Practices

IEA: Energy Efficiency 2017

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Shutterstock / Ella Sarkisyan

Energy efficiency is central to all global energy transitions. It is the world’s most available, secure and affordable energy resource and every government around the world has the power to further exploit efficiency for widespread benefit.

 

Energy Efficiency 2017 by the International Energy Agency (IEA) is the global tracker examining the trends, indicators, impacts and drivers of energy efficiency progress. The questions addressed in this year’s report include:

 

  • How quickly is the world becoming more energy efficient? Which countries are making most progress?
  • What are the impacts of energy efficiency on the global economy and energy system?
  • How does energy efficiency affect global, regional and national energy security?
  • How has policy, a key driver of energy efficiency, progressed globally? How does policy vary between countries, economic sectors and end-use appliances?
  • How has energy efficiency affected household energy expenditure? What technology changes might unlock future savings?
  • How is efficiency evolving in the major end-use sectors of industry, buildings and transport?
  • What happened to energy efficiency investment in 2016? What business models and sources of finance are driving greater investment?
  • How has the market for energy services changed? In which markets is energy efficiency being commoditised?

This year’s report also includes a special country focus on Indonesia, the largest energy consumer in Southeast Asia.

 

 

Key messages

 

  • 2016 confirmed the recent step up in global energy efficiency gains
  • The world is generating more value than ever from its energy use, and there has been a noticeable acceleration in recent years. This is generating economic, social and environmental benefits.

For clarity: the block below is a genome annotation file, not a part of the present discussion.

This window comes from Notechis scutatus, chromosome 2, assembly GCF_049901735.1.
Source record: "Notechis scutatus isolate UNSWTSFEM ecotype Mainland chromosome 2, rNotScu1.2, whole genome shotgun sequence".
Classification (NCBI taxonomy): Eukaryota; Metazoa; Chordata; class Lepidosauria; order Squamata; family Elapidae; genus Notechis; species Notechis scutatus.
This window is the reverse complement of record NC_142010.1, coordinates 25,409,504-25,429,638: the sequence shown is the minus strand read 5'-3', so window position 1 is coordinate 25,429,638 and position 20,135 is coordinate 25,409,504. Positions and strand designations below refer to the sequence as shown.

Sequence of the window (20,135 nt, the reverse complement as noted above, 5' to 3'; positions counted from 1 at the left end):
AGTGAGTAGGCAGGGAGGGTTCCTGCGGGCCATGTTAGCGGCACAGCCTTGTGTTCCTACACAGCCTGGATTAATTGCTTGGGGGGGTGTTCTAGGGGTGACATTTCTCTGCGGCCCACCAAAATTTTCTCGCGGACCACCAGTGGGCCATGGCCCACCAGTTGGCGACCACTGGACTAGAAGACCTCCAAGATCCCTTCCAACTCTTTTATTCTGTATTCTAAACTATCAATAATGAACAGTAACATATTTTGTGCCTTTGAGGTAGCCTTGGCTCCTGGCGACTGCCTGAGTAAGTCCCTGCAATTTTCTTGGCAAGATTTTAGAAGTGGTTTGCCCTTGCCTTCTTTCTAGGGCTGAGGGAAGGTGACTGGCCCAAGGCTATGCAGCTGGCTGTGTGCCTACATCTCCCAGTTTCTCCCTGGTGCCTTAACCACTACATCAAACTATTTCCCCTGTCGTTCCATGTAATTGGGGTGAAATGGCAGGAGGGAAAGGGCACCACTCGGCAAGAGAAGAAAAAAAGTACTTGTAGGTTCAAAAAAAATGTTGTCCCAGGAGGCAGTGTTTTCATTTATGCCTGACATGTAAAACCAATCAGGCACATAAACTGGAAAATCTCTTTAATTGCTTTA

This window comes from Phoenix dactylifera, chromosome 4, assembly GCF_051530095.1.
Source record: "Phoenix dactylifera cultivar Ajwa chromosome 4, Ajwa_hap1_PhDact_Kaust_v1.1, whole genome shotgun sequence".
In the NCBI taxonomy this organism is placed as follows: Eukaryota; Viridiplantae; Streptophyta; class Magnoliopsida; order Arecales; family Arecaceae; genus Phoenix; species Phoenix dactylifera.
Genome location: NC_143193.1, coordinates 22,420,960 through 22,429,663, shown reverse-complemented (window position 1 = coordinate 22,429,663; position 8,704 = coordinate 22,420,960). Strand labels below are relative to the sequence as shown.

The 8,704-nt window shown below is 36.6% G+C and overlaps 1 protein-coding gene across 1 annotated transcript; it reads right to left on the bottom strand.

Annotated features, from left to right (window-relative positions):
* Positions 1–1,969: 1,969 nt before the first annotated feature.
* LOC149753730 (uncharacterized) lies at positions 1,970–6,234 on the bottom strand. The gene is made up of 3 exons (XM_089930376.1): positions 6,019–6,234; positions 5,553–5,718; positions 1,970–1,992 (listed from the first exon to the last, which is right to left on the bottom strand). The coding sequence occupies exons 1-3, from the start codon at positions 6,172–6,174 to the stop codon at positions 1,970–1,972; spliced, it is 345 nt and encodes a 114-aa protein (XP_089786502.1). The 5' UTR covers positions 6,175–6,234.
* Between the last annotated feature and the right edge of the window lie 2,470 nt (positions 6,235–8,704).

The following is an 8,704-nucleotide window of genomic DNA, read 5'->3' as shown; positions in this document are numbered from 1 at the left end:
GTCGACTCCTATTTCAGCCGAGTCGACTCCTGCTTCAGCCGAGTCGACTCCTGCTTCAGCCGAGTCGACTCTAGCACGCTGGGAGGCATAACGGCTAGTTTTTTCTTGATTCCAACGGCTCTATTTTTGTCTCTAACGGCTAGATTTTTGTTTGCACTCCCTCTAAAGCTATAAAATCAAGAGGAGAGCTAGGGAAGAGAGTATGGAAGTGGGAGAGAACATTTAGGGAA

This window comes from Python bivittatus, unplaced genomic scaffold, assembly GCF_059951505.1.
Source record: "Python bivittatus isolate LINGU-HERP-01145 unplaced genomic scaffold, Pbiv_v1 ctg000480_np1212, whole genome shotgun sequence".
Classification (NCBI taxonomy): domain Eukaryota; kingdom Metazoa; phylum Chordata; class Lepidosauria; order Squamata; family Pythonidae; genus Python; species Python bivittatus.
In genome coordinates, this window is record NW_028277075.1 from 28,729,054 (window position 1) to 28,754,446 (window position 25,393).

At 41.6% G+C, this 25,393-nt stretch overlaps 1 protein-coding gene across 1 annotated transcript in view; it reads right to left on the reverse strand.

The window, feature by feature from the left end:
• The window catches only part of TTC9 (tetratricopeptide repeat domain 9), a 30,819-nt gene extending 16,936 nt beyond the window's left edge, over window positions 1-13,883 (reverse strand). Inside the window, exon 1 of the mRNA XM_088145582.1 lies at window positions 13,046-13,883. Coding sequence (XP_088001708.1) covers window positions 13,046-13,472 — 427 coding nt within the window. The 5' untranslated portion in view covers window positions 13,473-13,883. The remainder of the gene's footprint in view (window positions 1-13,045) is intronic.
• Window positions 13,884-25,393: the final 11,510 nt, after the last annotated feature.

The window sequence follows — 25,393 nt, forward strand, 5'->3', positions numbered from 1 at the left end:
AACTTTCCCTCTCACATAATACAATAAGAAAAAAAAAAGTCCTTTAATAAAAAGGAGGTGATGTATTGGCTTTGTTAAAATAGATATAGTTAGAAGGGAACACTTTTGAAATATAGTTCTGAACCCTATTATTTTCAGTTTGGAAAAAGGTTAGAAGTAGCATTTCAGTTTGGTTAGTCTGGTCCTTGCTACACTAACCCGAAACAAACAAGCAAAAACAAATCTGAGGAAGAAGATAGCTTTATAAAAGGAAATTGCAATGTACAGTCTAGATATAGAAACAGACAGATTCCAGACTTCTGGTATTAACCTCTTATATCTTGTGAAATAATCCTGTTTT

• Energy intensity improvement is the main reason energy related emissions have levelled off.
  • Because of energy efficiency, global energy use was 12% lower in 2016, resulting in global economic gains and significant savings for households, but stronger policy implementation is essential.
  • The global picture masks very different country performances and low rates of new policy implementation. Gains will erode quickly if the pace of policy delivery does not accelerate.

 

Buildings’ energy efficiency has improved, but far more is possible

 

Energy efficiency in buildings continues to improve, thanks to policy action and technological
advances. Policies have focused primarily on the building envelope, rather than heating and cooling
equipment. There is considerable potential to achieve further energy savings by establishing or
strengthening standards. Efficiency improvements of 10% to 20% are possible in most countries from
appliances, equipment and lighting products that are already commercially available. There is strong
global momentum towards more efficient lighting; by 2022, 90% of indoor lighting worldwide is
expected to be provided by compact fluorescent lamps (CFLs) and light-emitting diodes (LEDs).

 

 

Concluding points

 

  • Energy Efficiency 2017 shows the critical importance of energy efficiency to economies, households and the environment.
  • There has been a step up in efficiency gains in recent years, despite lower energy prices, and this is having many positive impacts.
  • However, 68% of global energy use remains uncovered by mandatory efficiency policy and the current low rate of policy implementation needs to accelerate.
  • Decarbonisation requires the integration of efficiency and renewables into the energy system through a harmonised policy approach.
  • The IEA is attacking the unmet energy efficiency potential by facilitating knowledge sharing and providing concrete policy recommendations.


You can download the report at the link below.